John Maddox explains the new science behind Dolly and why the ethical dilemmas can waitby John Maddox / April 20, 1997 / Leave a comment
The most shocking thing about the cloned sheep Dolly is not the fact of her existence or even that the British Ministry of Agriculture, Fisheries and Food has withdrawn support for the research that produced her, but that a ministry spokesman declined to comment on this bizarre decision-and got away with silence.
This is yet another galling illustration of how the British government (and Douglas Hogg’s ministry in particular) repeatedly makes a monkey of science. Of course, we all know the theory that protects ministerial secrecy: the government is elected to govern between general elections and need not explain administrative decisions to anybody. (MPs can demand facts, but are lucky to be given explanations.) On this occasion, whatever the excuse, the decision is just plain wrong.
That was brought home to me by a distinguished molecular biologist over lunch in Cambridge, Massachusetts on 28th February, when the US newspapers were still full of Dolly. “It may be the most important experiment this century,” he said. We argued the toss a little over that, but his meaning was clear. Like all good experiments, the cloning of Dolly overturns a good deal of conventional wisdom about the way that genes work in living creatures. It raises a string of questions only imprecisely asked in the past few years. And it is of potentially immense importance to medicine, whether or not it is ever possible and permissible to clone people.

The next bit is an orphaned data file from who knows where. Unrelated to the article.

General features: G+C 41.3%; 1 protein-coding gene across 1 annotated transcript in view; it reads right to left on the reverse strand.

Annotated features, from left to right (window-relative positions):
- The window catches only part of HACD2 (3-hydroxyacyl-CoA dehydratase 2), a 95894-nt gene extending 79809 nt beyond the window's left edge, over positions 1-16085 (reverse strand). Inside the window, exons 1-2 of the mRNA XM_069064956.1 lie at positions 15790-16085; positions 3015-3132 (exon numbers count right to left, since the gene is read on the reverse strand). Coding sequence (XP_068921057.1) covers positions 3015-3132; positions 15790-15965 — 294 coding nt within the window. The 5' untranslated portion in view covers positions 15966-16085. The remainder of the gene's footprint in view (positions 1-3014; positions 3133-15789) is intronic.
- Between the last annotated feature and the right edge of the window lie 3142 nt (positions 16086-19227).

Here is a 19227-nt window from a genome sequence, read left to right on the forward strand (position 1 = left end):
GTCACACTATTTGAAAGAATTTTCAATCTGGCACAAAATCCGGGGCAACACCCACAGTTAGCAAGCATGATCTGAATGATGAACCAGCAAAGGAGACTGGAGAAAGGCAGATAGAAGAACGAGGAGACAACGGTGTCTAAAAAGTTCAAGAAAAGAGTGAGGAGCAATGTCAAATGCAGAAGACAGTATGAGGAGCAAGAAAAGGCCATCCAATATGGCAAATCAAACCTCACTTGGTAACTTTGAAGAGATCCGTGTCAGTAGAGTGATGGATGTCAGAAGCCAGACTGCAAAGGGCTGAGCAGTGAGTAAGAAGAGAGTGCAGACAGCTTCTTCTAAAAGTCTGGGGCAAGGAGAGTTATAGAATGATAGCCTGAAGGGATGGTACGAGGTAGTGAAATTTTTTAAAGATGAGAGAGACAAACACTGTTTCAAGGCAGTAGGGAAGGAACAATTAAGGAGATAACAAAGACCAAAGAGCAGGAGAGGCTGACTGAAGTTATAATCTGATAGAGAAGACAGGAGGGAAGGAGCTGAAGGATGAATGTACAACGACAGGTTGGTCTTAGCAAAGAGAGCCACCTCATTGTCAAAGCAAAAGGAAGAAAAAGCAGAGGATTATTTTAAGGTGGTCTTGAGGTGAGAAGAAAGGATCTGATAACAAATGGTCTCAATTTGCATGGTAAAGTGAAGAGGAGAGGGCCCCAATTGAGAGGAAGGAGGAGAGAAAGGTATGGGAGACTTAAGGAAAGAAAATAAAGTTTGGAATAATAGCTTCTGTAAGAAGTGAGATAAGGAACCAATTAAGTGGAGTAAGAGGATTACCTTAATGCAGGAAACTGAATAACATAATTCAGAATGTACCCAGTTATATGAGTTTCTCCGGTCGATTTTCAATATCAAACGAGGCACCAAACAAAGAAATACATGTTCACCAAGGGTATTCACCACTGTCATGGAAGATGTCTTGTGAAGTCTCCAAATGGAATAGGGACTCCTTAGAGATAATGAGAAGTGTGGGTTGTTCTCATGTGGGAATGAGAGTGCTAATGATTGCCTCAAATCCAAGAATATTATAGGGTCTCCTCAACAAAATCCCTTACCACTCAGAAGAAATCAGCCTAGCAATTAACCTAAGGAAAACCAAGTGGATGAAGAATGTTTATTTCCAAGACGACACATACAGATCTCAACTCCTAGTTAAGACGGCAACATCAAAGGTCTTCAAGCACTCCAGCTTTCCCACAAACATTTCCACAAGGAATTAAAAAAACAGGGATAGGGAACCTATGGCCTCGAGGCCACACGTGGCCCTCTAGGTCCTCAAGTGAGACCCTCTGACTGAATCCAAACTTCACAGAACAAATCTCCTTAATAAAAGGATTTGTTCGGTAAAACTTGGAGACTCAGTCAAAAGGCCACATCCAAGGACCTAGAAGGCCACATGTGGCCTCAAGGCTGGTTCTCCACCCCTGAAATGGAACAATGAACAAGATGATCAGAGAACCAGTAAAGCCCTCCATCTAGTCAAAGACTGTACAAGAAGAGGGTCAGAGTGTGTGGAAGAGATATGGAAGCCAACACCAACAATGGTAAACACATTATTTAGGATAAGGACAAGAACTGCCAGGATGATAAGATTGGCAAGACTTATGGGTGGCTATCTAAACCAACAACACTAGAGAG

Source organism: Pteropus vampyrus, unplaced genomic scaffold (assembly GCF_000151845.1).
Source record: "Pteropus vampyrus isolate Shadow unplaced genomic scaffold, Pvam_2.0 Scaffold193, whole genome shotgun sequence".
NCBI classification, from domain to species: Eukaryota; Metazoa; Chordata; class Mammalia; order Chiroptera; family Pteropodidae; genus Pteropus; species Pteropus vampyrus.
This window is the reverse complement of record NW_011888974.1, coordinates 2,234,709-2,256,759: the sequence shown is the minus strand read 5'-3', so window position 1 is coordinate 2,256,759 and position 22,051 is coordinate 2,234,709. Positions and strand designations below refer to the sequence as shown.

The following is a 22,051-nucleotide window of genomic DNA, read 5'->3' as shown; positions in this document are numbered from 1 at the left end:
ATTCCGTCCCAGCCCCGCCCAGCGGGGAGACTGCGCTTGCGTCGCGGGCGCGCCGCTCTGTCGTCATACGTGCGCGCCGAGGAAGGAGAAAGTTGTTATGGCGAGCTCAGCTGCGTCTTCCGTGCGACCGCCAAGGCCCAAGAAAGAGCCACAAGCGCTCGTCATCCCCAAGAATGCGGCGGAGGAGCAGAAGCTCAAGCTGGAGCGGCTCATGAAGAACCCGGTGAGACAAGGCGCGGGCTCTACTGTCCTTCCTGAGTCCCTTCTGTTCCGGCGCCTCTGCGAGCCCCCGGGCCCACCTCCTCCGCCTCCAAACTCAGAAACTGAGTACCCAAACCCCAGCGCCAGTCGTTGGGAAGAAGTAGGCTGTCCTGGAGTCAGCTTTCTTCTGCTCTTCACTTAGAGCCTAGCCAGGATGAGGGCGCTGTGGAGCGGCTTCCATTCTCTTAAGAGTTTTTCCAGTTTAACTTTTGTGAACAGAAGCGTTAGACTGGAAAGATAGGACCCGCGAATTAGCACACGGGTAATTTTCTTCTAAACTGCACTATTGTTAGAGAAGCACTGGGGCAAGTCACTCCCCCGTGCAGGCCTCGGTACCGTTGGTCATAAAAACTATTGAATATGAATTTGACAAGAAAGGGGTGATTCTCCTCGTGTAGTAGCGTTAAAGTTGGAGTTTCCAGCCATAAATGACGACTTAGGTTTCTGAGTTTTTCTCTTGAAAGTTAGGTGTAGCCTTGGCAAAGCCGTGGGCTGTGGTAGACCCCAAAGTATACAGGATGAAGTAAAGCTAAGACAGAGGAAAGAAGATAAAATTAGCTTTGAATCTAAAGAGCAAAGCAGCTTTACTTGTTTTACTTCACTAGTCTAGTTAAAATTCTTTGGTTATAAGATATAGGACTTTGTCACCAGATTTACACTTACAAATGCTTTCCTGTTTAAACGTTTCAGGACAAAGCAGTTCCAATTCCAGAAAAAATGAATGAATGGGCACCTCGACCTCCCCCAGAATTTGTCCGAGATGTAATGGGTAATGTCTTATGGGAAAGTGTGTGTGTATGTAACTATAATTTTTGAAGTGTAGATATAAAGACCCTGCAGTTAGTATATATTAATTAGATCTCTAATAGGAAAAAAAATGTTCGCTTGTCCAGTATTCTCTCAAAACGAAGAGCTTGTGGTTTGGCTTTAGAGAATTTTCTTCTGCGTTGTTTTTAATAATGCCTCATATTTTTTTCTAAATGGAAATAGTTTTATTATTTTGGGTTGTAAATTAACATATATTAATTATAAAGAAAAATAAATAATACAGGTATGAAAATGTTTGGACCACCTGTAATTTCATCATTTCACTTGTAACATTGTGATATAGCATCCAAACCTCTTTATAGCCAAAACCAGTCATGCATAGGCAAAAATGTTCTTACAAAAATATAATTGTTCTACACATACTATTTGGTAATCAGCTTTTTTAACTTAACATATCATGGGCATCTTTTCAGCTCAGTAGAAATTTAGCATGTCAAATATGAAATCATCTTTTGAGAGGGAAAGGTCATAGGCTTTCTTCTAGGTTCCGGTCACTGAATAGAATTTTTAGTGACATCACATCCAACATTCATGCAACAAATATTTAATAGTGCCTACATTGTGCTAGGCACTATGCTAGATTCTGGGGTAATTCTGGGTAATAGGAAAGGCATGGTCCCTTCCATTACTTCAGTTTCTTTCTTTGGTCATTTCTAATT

We should be clear why the science of Dolly is so important. It has to do with how cells from different tissues of the body differ from each other, and why they stay different even when they divide, except perhaps when they become cancerous. Each cell has a full complement of DNA, exactly as in the single fertilised ovum from which an embryo develops. So why does a liver cell, say, always produce liver cells when it divides and not skin cells or nerve cells? The inference has been that the unwanted genes are somehow permanently switched off: in the liver only the genes essential to liver function are active in ordinary life.
How do cells get like that? Between the embryo and the newborn animal, there is an elaborate hierarchy of processes, all of them determined by the embryo’s genes. The general rule seems to be that cells of different degrees of specialisation arise progressively, until they eventually produce what are…